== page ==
• Oracle Database Enterprise Edition has no license restrictions. This is the only edition that allows licensing Database options (e.g. Partitioning, OLAP, Data Mining, Spatial, Enterprise Management Pack, etc.). In addition, Oracle Database Enterprise includes an additional set of features that are not present in other editions (e.g. Data Guard, Transportable Tablespace, Materialized View Query Rewrite, Cross-Platform Backup, Flashback Table, Database, Transaction Query, etc.). In addition this edition is the only one allowed to be monitored by Grid Control or Cloud Control.
  • Oracle Database Standard Edition can only be licensed on servers that have a maximum capacity of 4 sockets. This edition encompasses Real Application Cluster, however, the addition of sockets into the cluster nodes cannot be superior to 4. The maximum number of CPUs defined is meant for the entire Real Application Cluster infrastructure; it is not a per node maximum.
  • Oracle Database Standard Edition One may only be licensed on servers that have a maximum capacity of 2 sockets. Unlike the Standard Edition, the Standard Edition One does not include Real Application Cluster. In addition, unlike the Standard Edition and the Enterprise Edition, the Standard Edition One does not include Automatic Workload Management.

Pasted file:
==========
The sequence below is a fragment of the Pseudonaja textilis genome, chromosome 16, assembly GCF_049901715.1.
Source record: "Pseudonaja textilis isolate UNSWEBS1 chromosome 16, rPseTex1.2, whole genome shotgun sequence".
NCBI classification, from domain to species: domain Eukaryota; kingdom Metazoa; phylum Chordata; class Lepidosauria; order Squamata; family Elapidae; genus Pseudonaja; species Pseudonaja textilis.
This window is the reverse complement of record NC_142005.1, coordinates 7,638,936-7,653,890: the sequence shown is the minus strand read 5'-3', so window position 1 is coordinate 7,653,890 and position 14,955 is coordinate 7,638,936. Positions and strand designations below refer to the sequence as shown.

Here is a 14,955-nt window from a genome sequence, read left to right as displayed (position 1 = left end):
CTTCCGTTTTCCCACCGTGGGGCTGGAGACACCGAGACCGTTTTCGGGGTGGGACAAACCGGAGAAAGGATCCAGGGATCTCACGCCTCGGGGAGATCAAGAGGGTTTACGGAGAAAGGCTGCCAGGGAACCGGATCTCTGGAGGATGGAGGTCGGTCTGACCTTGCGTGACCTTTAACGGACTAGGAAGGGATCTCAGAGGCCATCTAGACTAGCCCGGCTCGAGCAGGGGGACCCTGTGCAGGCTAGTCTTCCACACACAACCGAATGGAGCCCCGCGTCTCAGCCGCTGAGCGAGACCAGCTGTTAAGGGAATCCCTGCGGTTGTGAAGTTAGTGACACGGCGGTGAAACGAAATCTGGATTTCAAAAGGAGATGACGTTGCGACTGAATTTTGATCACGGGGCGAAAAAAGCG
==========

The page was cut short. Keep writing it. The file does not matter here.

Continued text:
• Oracle Database Express Edition (XE) can be installed on any size of host machine with any number of CPUs (one database per machine), but XE will store up to 11GB of user data, uses up to 1GB of memory and one CPU on the host machine. Many features integrated in other edition are not present in the Express Edition.

An exhaustive list of differences is provided on the following URL: http://www.oracle.com/us/products/database/enterprise-edition/comparisons/index.html

Hard and soft server partitioning

According to Oracle’s definition (cf. Oracle Partitioning Policy): “Partitioning occurs when the CPUs on a server are separated into individual sections where each section acts as a separate system. Sometimes this is called “segmenting.” There are several hardware and software virtualization technologies available that deliver partitioning capabilities, with varying degree of resource allocation flexibility.”
A partitioning strategy is more and more frequently used by customers. The underlying technologies and products aim to achieve several goals such as:

  • Workload balancing by allocating more or less CPU power to specific systems
  • Architecture consolidation by running multiple and different operating systems or multiple versions of the same operating system on the same physical server in order to optimize the resource usage
  • The deployment of economic models such as “Pay-As-You-Grow” and “Capacity on Demand”